Spectators standing along the starting line at the Musher’s Bowl at Five Field Farms in South Bridgton Saturday morning said this is their favorite part: watching the excitement of the dogs right before the starting gun.
Minutes before a race, the dogs are straining at their leads, jumping and barking wildly. When given the cue to go, they take off, their legs pumping madly, kicking up snow as they run. They look nearly airborne.
About 30 minutes and more than 4 miles later, the teams are pushing up the last hill to the finish line. The dogs and mushers are fatigued, but no less enthused.
This year the event was a non-competitive “fun run,” rather than a race, due to poor snow conditions on the trails. Cash prizes were awarded to all participants in the race. Twenty teams entered the weekend’s various events, which ranged from skijoring (in which skiers are pulled by a single or team of dogs) to sled races featuring up to six dogs.
Tom Gyger, who owns Five Fields Farms and sponsors the event, said there were more than 200 attendees during the weekend.
Thomas Carroll, a junior at Windham High School, has been training and racing with his dogs for four or five years, he said. Readying the dogs to race is a lot of work, requiring not only physical training, but teaching the dogs to respond to a number of commands, including “haw” for left and “gee” for right.
Carroll said he has been racing with his lead dog, Dakota, since he began racing.
Many families are involved in the races, including the Carrolls. Thomas’ mother, Charlotte Carroll, is the secretary for the Down East Sled Dog Club, which puts on the race. His grandmother, Shirley Fields, organized the concessions provided by the South Bridgton Congregational Church.
The teen was inspired to try mushing when, attending the Musher’s Bowl several years ago, he “wondered if Dakota could do that,” Charlotte Carroll said. After the race ended, he borrowed equipment and went out on the trail. He’s been training with his dogs since then.
Thomas Carroll said despite the excitement and freneticism at the beginning of the race, his favorite part of mushing with the dogs is “the calm out on the trail.”
Mike Friedman, whom the race announcer described as a “local hero” as he rounded the end of the course, also competed in the four-dog sled race.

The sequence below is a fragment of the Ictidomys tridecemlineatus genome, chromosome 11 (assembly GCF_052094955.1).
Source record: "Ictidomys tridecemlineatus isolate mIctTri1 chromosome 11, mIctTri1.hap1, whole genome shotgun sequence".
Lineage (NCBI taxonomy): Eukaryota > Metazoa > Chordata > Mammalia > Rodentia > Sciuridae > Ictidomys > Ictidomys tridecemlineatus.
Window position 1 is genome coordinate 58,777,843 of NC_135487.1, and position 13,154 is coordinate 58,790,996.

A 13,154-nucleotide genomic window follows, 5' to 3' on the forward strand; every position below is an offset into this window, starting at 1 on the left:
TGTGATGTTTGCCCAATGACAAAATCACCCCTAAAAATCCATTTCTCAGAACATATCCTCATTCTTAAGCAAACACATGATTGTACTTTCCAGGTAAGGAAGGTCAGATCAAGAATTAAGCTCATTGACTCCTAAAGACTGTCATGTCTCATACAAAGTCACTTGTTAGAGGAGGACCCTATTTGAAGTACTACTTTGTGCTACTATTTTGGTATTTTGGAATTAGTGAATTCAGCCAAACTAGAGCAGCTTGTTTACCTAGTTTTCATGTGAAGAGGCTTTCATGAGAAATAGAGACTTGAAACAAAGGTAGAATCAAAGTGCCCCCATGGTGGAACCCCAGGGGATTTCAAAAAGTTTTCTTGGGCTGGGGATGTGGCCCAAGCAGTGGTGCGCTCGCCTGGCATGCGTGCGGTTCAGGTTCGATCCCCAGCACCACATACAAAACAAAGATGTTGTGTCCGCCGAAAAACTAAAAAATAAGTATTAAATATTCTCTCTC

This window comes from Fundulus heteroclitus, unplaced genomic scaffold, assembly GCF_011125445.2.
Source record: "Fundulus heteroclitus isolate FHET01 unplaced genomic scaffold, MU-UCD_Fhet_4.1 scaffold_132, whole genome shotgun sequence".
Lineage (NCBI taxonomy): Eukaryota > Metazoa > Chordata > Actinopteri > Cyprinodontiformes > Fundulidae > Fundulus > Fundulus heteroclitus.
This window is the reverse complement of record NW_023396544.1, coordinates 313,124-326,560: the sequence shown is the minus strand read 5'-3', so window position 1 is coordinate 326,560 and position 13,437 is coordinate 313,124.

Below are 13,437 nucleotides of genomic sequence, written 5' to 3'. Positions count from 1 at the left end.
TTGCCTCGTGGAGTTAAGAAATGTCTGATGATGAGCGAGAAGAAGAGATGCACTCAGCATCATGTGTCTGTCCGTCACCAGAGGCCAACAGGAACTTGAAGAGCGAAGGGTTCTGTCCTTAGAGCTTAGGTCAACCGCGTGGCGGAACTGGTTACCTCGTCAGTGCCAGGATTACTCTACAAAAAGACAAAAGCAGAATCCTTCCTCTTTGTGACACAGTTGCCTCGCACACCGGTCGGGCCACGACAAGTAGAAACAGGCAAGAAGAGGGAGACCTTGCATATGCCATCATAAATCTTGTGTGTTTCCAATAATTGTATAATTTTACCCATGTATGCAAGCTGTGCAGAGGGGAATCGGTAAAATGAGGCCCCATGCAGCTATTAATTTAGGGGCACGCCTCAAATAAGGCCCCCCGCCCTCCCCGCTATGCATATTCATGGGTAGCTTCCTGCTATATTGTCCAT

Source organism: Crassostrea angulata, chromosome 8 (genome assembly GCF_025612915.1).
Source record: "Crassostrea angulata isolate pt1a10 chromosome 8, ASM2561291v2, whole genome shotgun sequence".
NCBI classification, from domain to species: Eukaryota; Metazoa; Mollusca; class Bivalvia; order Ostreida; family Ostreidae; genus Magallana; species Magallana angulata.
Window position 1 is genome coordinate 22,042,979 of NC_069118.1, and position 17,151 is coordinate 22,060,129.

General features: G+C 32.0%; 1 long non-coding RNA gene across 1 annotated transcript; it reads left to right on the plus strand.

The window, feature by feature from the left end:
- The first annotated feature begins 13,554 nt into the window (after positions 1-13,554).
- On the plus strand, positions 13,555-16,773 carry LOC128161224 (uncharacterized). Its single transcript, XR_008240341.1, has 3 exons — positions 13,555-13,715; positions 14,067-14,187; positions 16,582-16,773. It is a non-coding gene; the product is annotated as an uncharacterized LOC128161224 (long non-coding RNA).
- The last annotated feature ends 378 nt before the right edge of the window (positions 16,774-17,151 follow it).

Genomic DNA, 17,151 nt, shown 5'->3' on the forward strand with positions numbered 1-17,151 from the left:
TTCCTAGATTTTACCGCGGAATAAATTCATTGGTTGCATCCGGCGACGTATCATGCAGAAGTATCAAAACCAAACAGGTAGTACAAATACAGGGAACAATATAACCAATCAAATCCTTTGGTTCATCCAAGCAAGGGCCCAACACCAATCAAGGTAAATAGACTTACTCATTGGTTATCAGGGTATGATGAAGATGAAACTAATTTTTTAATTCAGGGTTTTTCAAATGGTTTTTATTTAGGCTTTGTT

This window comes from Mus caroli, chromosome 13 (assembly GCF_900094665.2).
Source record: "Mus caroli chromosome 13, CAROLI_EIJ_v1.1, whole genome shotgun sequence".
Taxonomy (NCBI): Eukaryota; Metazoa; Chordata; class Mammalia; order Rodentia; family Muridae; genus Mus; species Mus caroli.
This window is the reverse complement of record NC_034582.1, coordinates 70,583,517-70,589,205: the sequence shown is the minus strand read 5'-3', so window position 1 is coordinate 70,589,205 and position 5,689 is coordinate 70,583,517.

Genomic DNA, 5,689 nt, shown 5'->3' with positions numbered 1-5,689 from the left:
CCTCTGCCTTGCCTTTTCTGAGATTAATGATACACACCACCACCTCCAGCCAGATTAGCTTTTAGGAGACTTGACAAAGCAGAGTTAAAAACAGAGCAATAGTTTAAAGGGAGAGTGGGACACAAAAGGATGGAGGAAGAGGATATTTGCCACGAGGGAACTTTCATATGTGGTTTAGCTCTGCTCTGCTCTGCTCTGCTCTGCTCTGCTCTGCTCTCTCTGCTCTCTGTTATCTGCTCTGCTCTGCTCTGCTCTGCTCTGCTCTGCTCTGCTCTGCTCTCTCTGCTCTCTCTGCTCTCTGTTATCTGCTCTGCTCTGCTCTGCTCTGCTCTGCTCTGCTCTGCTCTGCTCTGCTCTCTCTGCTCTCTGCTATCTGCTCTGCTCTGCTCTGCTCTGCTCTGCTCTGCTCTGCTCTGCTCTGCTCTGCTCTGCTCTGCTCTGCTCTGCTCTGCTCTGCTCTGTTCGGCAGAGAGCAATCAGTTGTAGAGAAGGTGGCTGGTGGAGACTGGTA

Friedman said he “caught the bug” after watching the Iditarod in 1994, and was inspired to start training dogs.
Several years later, Friedman had a six-dog sled team. He mushes recreationally, as “a way to get out into the backwoods.” Friedman said some people go to the gym for exercise, but he prefers to hit the trails with his dogs.
Friedman has been organizing the Musher’s Bowl since 2003. He said he enjoys the race because, unlike the Iditarod, which is held mostly on lakes far from civilization, the trails at Five Field Farms allow spectators to see the dogs at many different points during the race.
A few steps away from the finish line, mushers and spectators were warming up in a heated barn. The attendees mingled, talked and laughed with one another. Carroll said a lot of people come regularly to the mushing events, and many of them know each other.
Tina Granitsas, a photographer from Bridgton, said she came just to photograph the event. Granitsas said she liked capturing the action and the beauty of the dogs.
Granitsas is originally from Europe, so for her the event was a novelty.
Gyger said the event started at Five Fields Farm 10 years ago, although the mushing tradition dates back to the 1940s. His farm has 750 acres of land for trails.
Gyger said he likes the sport because it allows spectators “to get right up close with the competitors. In most sports, there’s a fence between you.”
Mike Friedman, a “local hero,” coming up the last hill to finish the four-dog sled race. A lead dog anticipates racing action at last Saturday’s Musher’s Bowl.With the crowd watching, Jake Turner taking off at the six-dog sled race.